Little lifts

Kim Grose

Rachel Gilbert talks to another local inspirational woman.

Kim Grose is constantly juggling a flurry of commitments. She balances her career in the police with being a mum, managing a holiday let and maintaining her house while her husband works overseas for six weeks at a time. “I just get on with it,” Kim said. “I find the time.”

As if that wasn’t enough, one of Kim’s biggest projects right now is acting as manager and a team captain for Beccles Netball Club. Kim founded the club after having her daughter as a way to get active again.

Kim joined the police when she was 23-years-old, looking for a change of pace. “I wanted something different, and to get out from behind a desk,” Kim said. She has now had a career spanning 24 years during which she has worn many different hats.

In the past, Kim has worked on the drugs squad and in the criminal investigations department, but now she works in the safeguarding team, helping vulnerable children and victims of violent crime. She uses the netball team as a way of switching off.

“It’s good to be part of a team separate from the police because you can let go of your day,” Kim said.

Kim’s first sports love was rugby. After moving to Suffolk to join the police, she wanted to make friends so joined the Southwold Rugby Team. She quickly proved herself and joined the police team, eventually making the police national rugby squad.

After having her daughter, Kim wanted to find her way back to sports, but decided rugby was too physical. She learned about Back to Netball, a scheme run by England Netball to encourage women to pick the sport up again. The scheme has helped more than 110,000 women try the sport.

Kim eventually contacted England Netball about getting a coach — a group of seven mums looking to get active founded the base of what would become Beccles Netball Club. At the time, Kim was a single parent working full-time.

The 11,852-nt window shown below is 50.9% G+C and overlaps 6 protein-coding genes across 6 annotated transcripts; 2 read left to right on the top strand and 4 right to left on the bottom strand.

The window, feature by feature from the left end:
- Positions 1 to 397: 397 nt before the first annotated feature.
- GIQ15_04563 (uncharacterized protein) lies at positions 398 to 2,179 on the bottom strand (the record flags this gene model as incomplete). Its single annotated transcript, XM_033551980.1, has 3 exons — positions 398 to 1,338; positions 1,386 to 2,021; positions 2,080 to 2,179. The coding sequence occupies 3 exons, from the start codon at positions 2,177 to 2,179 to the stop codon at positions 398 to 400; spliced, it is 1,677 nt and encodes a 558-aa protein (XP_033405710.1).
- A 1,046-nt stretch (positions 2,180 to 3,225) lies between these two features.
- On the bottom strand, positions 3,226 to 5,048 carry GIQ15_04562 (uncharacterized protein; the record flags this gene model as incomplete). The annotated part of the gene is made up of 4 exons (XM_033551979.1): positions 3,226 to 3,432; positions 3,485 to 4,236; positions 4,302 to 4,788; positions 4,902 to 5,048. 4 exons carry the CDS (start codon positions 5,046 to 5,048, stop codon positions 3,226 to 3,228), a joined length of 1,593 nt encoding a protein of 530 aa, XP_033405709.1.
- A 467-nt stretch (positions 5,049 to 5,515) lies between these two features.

Within a few years, Suffolk Netball reached out about forming a junior team within the club. Kim obtained her Level 2 Coaching certificate and now manages the two club teams, the Hawks and the Bluebirds, both of which play in the Lowestoft League.

Kim never saw the club growing as big as it is now — with 25-30 members. When the club first started in 2010, they had very little funding.

Some of the ladies are competitive when they hit the court, but some are more there for the social aspect.

“They had a good long break for COVID, but I think they would be lost without it,” Kim said.

Netball has become a family affair with Kim’s daughter training with the club. Kim would love to make a difference through sport, and encourage more girls to get involved. She said the sport provides junior players with a safe space to let off steam.

“The girls bring it out on the court,” Kim said. “They can just relax and be confident.”

However, in encouraging her daughter, Kim said she has met her match — “I have created a mini me!”
Kim pushes her daughter to stay optimistic and independent, and spends any days off cheering her mini me on at football practice.

When thinking about who inspired her to become who she is today, Kim immediately thought of her Nan. Kim said she inspired her and pushed her to join the police and pursue her goals in rugby. Kim now hopes she can inspire other people to get involved in sports.

“If you haven’t tried sports before, just take it one step at a time,” Kim said. “It can be daunting but keep it fun with tiny steps.”

Sometimes Kim feels left out of social plans with friends, but the netball club provides her with such a fun social base that she doesn’t mind. If anything, Kim has big goals to continue to develop and grow the club in the future. When she retires, she hopes to continue to pursue coaching and teaching.

As long as she can keep cramming everything in: “Life isn’t about living in the fast lane, it is about finding that good work/life balance,” Kim said. “If you enjoy something, you can fit it in and make it fun.”

If you are interested in getting involved sessions are on a Thursday at Beccles sports centre; Junior (9-15 years) 1800-1900; Senior (15 years and up) 1900-2000.

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